Usually, an oral or written warning is used to let you know when you have violated a Company rule or policy. There are some offenses, because of their nature, that are serious enough to warrant going directly to a final written warning or a discharge without previous warnings. Your supervisor will review warnings with you and assist you in avoiding a recurrence....

Our general disciplinary procedure is as follows:

1. Oral warning.

2. Written warning.

3. Final written warning.

4. Discharge.

(emphasis added).

At trial, Employee claimed that Business did not go through the four-step disciplinary procedure set forth above before terminating her. On appeal, Business asserts that this section of the handbook contains no ambiguity and that Employee's conduct in improperly disclosing information to a non-managerial employee was so "serious" that Business was entitled to terminate Employee without going through the four-step procedure.

Viewing the evidence and all inferences from the evidence in the light most favorable to the non-moving party, it is clear that Business was not entitled to a directed verdict. Employee's own human resources manager testified that this section of the handbook could be ambiguous and that he just had "to live with it." Thus, it was quite proper for the court to have submitted to the jury the question whether the present offense was "serious" enough to allow Business to forgo its normal disciplinary procedures. Given that the handbook language suggests the four-step procedure is required for offenses as serious as drug possession, falsifying records, insubordination, harassment of employees, and others, the court did not err in rejecting the argument that the present offense--telling another employee a manager was stealing--was so unambiguously serious that Business could forgo its normal disciplinary procedures.


Business argues the court erred in allowing Employee to testify regarding her understanding of the handbook, while prohibiting Business from cross-examining her on the basis of her prior inconsistent statement. We disagree.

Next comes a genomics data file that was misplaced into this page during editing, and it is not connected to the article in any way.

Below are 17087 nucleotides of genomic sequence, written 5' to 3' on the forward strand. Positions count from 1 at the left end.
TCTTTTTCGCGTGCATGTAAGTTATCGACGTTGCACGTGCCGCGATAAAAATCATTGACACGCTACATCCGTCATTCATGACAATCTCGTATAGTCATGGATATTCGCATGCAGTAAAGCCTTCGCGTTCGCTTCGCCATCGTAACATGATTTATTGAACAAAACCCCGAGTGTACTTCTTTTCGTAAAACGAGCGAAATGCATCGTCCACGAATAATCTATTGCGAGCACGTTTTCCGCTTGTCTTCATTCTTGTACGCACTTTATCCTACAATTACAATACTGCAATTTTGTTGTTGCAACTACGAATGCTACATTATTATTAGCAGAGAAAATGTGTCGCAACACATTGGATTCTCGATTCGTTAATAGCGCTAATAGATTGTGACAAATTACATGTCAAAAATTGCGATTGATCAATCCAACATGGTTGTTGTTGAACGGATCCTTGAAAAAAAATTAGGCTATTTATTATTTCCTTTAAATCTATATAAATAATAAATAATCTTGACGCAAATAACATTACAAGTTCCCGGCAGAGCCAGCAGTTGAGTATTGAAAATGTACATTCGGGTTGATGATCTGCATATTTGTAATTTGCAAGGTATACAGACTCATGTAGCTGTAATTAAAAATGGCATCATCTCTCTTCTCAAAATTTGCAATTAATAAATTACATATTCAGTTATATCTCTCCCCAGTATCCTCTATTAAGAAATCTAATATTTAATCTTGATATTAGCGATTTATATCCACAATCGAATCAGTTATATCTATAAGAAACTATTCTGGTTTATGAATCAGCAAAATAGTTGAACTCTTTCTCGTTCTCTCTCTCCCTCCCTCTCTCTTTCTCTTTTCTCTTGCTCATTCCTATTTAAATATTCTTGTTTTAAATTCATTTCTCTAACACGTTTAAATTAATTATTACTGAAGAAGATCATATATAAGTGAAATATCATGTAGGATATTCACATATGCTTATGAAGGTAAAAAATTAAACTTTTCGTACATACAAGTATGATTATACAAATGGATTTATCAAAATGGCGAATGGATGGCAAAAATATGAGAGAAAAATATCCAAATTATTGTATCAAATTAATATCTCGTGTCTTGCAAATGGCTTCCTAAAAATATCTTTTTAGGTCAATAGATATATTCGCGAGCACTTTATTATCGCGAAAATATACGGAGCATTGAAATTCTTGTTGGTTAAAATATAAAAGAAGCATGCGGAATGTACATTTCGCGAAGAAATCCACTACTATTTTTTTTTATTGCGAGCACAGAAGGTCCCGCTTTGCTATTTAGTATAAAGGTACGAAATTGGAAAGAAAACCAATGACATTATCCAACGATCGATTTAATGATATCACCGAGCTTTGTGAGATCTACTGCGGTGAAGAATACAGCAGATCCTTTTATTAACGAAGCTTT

Business contends Employee testified she understood the handbook to require a progressive disciplinary procedure. At trial, Business proffered Employee's deposition testimony to show she thought, in fact, that Business could terminate an employee without going through the progressive disciplinary procedure. The court refused to admit the deposition testimony. Even if Business is correct that the court erred in its refusal to admit the testimony, there is no prejudice in this case, because in an earlier part of Employee's testimony, Business asked almost exactly the same question of Employee and cross-examined her about her deposition answer:

Q: And you admit that the handbook allows people to be immediately discharged without following the steps, doesn't it?

A: Not that I--to my understanding.

Q: Let me ask you to look at page thirty-eight of your deposition. Again, this was testimony you gave under oath.

A: Under oath, yes.

Q: Starting at page--at line nineteen, "Now, doesn't the book also say that there can be matters that would require immediate discharge without the steps?" Answer: Yes. Question: It does say that? Answer: Yes. And then the next page, "And doesn't the question--The book also say[s] that there are matters that are not listed in the book that could furnish a basis for discharge?" Answer: Yes....

Because the testimony about which Business complains was cumulative, there was no error. See McBeth v. Bishop, 278 S.C. 443, 298 S.E.2d 441 (1982) (admission of testimony in the instances complained of, although technically in violation of the statute, affords no ground upon which to reverse the verdict, because testimony was only cumulative to other testimony establishing the claim).


Business argues the trial court erred in allowing the testimony of Chris Warren, a former employee, about the alleged misconduct of Shawn Thornton, because such evidence was irrelevant and highly prejudicial. We disagree.

Warren testified that Thornton stole merchandise from the pro shop. Business contends that it was improper for the court to have allowed such testimony, because it was irrelevant to the case and created a bias in favor of Employee. The admission or exclusion of evidence is a matter within the sound discretion of the trial court and absent clear abuse, will not be disturbed on appeal. Recco Tape & Label Co....